Ork!: The Roleplaying Game, by Jon Leitheusser, et al
When you are creating intellectual property for a text-based roleplaying game and you are trying to avoid problems with the intellectual property of others, you have to play things pretty carefully and the authors have managed to do so here. That is not to say that everyone will appreciate this game, but if you enjoy being in character for characters that are not particularly bright, where only the Orkmaster can be clever and smart, this game has at least something entertaining to offer that can be of worth. I’m not sure offhand that I know of anyone who would want to play this sort of game or would be able to do it well, but it is popular enough to have gotten a second edition and to have stayed in print for fifteen years, so that speaks something to a sense of enduring popularity for this particular game that seems a bit surprising to me but is still worthwhile to ponder. This is a game whose enjoyment I can see, but you just have to be in the right mood for it and I’m seldom in the mood to play stupid, it must be admitted.
This book is eleven chapters and about 150 pages long. The book begins iwth an introduction that assumes the reader of the book doesn’t really know what role playing games are. After that the book covers names, attributes, skills, wounds (hit points), cheats, and equipment that are to be chosen, maybe (1) and then more detailed skills in several categories (2). The book then covers the choice of cheats (3) and their consequences, then spends a fair amount discussing combat (4) as well as the dangerous hazards (including broccoli) that exist in the world for ork kind (5). An entire chapter is devoted to things that the Orkmaster needs to know (6) before brief chapters provide information about ork society and language (7), growing up ork in the gunk pit where one has to do something glorious before getting named (8), and then the magic that is available to orks (9). The last two chapters are far more length and contain interesting material about things to kill (10), which contains a list of stats for various enemies, and then a list of adventures as well as adventure seeds that can be used to play the game (11). After this there is an afterword, an index, and appendix, and then a character sheet that can be copied for a party.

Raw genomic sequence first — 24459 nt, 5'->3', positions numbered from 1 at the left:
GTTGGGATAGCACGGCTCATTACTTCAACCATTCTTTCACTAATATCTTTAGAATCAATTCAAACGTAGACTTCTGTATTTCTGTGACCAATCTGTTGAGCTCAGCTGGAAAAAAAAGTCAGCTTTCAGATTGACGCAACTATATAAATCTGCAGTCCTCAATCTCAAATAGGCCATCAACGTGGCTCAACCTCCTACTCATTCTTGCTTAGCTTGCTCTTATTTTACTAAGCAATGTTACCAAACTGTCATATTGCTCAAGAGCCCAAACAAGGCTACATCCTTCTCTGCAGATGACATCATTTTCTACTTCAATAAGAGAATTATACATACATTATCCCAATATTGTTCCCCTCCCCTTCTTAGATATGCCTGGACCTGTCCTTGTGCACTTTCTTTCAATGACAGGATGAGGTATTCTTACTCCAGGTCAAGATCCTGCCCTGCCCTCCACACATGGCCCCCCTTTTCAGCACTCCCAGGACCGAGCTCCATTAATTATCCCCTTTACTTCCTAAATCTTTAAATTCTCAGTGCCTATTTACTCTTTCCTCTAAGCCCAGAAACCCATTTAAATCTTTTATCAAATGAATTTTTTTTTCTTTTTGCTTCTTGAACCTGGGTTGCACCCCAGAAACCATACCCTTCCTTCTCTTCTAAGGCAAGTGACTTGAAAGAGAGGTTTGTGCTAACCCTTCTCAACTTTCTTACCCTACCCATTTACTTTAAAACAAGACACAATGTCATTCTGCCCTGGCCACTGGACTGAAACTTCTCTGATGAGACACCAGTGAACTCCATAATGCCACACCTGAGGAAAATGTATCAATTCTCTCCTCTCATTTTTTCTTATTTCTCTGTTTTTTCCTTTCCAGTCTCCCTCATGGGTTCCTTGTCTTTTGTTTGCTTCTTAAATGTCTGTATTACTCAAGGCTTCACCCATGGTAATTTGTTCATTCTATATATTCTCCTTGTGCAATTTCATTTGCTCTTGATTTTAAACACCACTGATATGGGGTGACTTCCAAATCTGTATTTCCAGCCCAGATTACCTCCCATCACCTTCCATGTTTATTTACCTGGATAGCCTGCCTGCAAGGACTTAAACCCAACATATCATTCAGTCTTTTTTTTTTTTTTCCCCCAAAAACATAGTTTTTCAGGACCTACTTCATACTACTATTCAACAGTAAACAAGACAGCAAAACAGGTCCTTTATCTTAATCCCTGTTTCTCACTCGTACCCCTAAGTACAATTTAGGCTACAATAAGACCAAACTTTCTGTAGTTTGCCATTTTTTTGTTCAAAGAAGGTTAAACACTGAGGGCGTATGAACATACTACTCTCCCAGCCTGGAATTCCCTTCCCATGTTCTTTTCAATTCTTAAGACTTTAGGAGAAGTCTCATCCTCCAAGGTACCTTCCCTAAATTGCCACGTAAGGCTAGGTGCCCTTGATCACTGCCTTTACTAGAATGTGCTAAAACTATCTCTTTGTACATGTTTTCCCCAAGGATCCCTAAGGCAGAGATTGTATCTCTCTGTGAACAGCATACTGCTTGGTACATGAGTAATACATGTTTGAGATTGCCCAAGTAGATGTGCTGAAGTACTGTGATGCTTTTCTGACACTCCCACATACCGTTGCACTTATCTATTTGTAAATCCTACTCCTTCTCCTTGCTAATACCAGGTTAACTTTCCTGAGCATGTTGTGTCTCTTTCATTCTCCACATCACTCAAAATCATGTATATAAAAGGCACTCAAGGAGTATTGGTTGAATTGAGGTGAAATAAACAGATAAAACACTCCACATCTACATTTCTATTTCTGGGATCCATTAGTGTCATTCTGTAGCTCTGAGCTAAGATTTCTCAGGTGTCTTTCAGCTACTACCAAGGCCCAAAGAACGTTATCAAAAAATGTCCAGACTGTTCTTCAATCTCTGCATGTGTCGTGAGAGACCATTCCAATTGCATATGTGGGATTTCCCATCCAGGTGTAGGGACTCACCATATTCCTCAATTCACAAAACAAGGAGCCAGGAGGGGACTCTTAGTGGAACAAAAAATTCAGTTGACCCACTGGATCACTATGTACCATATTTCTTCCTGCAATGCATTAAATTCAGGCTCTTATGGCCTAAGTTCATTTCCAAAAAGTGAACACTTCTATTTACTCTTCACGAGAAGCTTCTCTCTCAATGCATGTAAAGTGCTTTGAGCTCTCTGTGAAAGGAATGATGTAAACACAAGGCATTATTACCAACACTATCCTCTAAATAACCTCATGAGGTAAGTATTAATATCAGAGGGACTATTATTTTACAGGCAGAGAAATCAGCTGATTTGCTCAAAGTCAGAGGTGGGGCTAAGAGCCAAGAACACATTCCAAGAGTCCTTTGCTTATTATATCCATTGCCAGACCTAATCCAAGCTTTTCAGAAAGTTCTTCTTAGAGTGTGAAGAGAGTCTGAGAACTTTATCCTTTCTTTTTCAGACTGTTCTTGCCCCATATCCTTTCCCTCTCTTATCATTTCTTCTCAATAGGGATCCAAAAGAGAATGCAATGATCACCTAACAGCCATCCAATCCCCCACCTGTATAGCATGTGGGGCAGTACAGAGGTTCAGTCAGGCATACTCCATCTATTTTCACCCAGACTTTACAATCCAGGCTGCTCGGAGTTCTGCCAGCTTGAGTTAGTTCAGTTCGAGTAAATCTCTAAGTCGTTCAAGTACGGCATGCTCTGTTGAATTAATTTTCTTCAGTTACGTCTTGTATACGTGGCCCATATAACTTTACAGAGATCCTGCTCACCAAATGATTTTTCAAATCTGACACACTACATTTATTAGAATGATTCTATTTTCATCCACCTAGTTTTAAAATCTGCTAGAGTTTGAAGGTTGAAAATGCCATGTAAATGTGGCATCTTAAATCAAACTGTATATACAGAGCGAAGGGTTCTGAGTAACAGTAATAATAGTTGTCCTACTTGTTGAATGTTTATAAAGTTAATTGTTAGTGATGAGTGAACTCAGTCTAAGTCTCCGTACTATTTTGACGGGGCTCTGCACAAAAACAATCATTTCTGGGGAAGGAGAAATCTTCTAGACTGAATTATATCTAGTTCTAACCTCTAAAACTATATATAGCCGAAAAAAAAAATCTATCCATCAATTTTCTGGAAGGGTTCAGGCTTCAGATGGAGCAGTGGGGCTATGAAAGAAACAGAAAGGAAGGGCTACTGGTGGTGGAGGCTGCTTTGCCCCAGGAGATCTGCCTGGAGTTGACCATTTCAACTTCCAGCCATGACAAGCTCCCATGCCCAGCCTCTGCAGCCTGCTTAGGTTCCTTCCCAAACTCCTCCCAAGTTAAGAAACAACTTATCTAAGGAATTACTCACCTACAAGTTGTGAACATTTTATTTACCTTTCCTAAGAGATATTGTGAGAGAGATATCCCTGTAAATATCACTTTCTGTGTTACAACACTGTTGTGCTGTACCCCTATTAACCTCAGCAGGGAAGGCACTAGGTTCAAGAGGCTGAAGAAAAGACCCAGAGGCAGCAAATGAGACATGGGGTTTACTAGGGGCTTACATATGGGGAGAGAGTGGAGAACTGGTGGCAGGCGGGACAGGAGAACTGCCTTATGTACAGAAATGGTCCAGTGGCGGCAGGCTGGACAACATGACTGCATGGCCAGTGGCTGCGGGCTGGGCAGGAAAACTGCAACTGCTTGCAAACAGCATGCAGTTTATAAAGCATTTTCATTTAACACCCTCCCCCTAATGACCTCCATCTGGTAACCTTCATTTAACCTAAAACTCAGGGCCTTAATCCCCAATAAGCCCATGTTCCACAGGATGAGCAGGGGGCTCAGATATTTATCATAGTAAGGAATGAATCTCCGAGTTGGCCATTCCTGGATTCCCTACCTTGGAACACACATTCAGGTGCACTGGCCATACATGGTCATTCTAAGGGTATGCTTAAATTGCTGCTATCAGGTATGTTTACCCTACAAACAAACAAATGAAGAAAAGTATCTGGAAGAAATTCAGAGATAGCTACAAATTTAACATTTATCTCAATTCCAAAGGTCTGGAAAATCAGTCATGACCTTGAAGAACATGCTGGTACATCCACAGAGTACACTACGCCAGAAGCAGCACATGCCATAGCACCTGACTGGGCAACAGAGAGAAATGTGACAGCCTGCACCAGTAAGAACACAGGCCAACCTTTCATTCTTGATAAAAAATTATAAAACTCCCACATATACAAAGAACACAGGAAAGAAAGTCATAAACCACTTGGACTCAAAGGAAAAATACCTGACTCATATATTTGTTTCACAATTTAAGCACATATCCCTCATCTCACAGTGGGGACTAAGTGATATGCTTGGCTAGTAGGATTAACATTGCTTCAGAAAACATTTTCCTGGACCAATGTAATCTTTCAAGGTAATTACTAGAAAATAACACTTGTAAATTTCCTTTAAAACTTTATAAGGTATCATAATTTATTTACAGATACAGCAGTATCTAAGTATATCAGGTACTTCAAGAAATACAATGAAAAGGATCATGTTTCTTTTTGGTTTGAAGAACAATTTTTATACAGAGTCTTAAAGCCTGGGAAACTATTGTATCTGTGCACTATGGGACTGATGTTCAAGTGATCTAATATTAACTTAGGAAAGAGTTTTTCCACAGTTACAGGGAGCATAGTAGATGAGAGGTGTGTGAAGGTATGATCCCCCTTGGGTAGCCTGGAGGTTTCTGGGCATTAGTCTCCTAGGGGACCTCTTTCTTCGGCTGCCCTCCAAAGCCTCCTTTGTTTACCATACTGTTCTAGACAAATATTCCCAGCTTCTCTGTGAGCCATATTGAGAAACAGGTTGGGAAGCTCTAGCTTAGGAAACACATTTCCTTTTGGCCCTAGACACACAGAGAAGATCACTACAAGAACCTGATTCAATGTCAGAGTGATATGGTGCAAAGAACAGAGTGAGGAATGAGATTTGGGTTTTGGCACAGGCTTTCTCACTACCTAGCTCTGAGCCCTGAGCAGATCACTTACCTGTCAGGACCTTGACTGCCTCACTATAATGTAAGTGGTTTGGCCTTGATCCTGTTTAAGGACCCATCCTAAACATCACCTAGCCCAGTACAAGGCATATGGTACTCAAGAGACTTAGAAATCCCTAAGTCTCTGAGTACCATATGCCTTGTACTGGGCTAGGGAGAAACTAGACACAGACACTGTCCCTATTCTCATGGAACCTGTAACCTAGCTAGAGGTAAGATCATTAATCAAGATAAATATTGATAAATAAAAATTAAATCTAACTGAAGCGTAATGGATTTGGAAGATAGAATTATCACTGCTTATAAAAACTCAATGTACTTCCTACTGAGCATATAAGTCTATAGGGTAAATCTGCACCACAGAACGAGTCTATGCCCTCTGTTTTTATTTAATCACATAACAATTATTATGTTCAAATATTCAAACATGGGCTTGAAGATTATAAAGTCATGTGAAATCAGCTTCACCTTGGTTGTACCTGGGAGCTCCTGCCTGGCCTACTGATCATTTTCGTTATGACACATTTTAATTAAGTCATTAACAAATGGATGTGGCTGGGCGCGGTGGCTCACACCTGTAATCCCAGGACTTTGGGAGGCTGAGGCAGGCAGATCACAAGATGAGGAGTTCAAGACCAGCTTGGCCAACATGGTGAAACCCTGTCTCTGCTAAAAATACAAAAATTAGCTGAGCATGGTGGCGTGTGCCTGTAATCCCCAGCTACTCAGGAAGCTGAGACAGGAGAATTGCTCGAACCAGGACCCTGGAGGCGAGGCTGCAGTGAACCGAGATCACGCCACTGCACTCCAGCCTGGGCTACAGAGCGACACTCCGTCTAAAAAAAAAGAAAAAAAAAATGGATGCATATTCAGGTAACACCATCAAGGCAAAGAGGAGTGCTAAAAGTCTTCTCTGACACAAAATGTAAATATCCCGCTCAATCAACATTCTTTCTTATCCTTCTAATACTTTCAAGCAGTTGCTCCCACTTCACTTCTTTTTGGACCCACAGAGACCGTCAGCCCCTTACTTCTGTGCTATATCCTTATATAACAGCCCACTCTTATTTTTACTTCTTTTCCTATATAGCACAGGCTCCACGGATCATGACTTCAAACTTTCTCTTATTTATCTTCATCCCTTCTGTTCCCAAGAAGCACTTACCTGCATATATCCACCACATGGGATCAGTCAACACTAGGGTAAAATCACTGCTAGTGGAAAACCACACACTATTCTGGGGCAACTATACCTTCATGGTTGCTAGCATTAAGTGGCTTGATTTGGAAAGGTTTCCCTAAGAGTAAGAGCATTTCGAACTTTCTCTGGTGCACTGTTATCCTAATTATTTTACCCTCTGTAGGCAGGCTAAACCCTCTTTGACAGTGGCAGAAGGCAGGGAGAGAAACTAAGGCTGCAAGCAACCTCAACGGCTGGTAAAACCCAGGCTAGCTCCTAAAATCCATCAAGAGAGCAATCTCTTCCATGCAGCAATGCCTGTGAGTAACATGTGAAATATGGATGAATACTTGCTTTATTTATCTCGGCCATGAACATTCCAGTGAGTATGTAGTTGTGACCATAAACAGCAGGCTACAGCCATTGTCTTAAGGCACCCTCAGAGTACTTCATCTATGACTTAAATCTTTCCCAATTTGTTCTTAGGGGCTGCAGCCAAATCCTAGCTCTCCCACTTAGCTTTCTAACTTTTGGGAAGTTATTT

Despite the fact that this book is written mostly in an embarrassingly bad dialect that makes everything into the present progressive tense and is painful to read, it is clear that the authors to this book did do some sound thinking about the worldbuilding involved. The authors portray the world as being a dangerous one and also show a sense of both allowing the characters to cheat and also punishing it, sometimes in entertaining ways. The end result is quite intriguing, even if it’s hard to exactly approve of the way that the game works. As someone who prefers to use my intellect and cleverness, this game’s absolute hostility to that is not something I really enjoy, although I have to say that there is somewhat appealing of playing against type from time to time. And for those who enjoy doing that, I can appreciate why they would want to play a game like this. I just think that if I played it, I wouldn’t have too much fun unless I was the Orkmaster, and I suspect that there are a great many others would agree that it would be most fun to play someone who is at least allowed and encouraged to be more than dumb and aggressive, although that is appealing enough for some to try.